5 Questions: Publishing’s 2020 ‘Hotlist: Arab World’

At this year’s Frankfurt Book Fair, the Alliance internationale des éditeurs indépendants presented the first-ever “Arab World Hotlist,” a curated selection of titles from 30 independent publishing houses in seven countries (Algeria, Egypt, Lebanon, Morocco, Qatar, Syria and Tunisia):

“The HotLists,” organizers write, “while offering an opportunity to discover the creativity of independent publishers, are also tools facilitating the exchange of rights: books and authors are presented in the original language of the book and in English, the contacts of publishing houses are easily accessible and up to date – these lists are thus to be consulted and used throughout the year.”

The list was particularly supported by publishers Élisabeth Daldoul (Elyzad, Tunisie), Kenza Sefrioui (En toutes lettres, Maroc), Samar Haddad (Atlas, Syria) and Selma Hellal (Barzakh, Algeria). Kenza Sefrioui answered five questions for ArabLit about the Hotlist:

Does “Hotlist 2020” mean you will have it in future years as well?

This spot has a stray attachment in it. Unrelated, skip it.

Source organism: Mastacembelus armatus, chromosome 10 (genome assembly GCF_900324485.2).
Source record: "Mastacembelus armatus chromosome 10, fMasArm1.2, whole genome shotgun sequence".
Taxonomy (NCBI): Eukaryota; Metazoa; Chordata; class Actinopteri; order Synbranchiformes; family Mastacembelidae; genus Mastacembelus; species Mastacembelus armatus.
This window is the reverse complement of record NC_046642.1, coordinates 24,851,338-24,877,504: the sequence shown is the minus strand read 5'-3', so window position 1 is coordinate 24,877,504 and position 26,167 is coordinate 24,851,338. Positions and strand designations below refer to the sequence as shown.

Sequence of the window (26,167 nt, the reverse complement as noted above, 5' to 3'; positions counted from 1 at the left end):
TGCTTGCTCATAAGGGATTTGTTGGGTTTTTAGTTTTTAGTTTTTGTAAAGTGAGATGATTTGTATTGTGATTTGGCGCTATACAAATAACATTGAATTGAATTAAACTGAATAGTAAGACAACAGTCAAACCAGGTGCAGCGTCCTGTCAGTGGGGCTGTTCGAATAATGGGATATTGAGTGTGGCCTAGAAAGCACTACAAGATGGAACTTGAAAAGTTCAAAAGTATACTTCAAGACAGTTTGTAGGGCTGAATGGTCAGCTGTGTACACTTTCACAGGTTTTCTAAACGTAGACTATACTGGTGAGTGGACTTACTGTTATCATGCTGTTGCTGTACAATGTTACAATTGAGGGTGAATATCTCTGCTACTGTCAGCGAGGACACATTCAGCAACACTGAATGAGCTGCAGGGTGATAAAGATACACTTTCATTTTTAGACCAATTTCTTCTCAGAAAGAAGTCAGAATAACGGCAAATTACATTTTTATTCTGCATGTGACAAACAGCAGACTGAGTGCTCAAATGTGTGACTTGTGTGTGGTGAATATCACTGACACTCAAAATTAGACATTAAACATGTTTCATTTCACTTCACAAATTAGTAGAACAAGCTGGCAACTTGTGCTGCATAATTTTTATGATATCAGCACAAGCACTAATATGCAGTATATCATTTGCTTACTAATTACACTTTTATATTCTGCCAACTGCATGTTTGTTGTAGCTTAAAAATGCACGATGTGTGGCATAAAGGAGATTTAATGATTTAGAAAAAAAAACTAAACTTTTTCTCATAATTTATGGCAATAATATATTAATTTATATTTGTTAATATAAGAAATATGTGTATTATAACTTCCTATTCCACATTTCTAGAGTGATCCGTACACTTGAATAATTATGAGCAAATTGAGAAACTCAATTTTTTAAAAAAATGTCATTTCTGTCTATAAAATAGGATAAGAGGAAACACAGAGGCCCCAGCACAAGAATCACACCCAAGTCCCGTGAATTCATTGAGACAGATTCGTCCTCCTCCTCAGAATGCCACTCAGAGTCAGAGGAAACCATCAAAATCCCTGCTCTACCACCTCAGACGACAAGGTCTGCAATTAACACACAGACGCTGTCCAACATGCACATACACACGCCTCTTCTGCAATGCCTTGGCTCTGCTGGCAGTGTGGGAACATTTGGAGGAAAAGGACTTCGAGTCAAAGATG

Kenza Sefrioui: Yes, we hope to renew this adventure every year, following the example of our colleagues from Latin America in the International Alliance of Independent Publishers who began ten years ago.

How were the titles chosen? What criteria did you have for selecting them? I’m so glad to see genres on the list that are not usually suggested for translation.

KS: For this first selection, we decided to choose a theme: The Arab World within 1001 languages, in order to show the linguistic and cultural diversity within our region. Then, we paid attention to the recent titles which were of international interest, which won prizes or created an event in the country.

How many languages is it in total?

KS: We have eight languages: literary Arabic, Darija, French, Spanish, English, Kurdish, Armenian, and Syriac. We also tried to represent different literary genres in fiction and nonfiction.

If a publisher is interested in a sample, can they contact the email listed? 

KS: Of course.

How are you tracking what happens to the titles? How will you decide if it was a “success,” whatever that means to the group of you?

KS: We want our books to reach a wider international audience and hope to sell rights for translations. We first imagined promoting our titles through annual exhibitions, from the Maghreb-Orient des livres Book Fair in Paris in February 2020 to Frankfurt Book Fair in October, but the pandemic forced us to think of other ways of promotion, maybe virtually. We are already satisfied by the reception in the Arab press.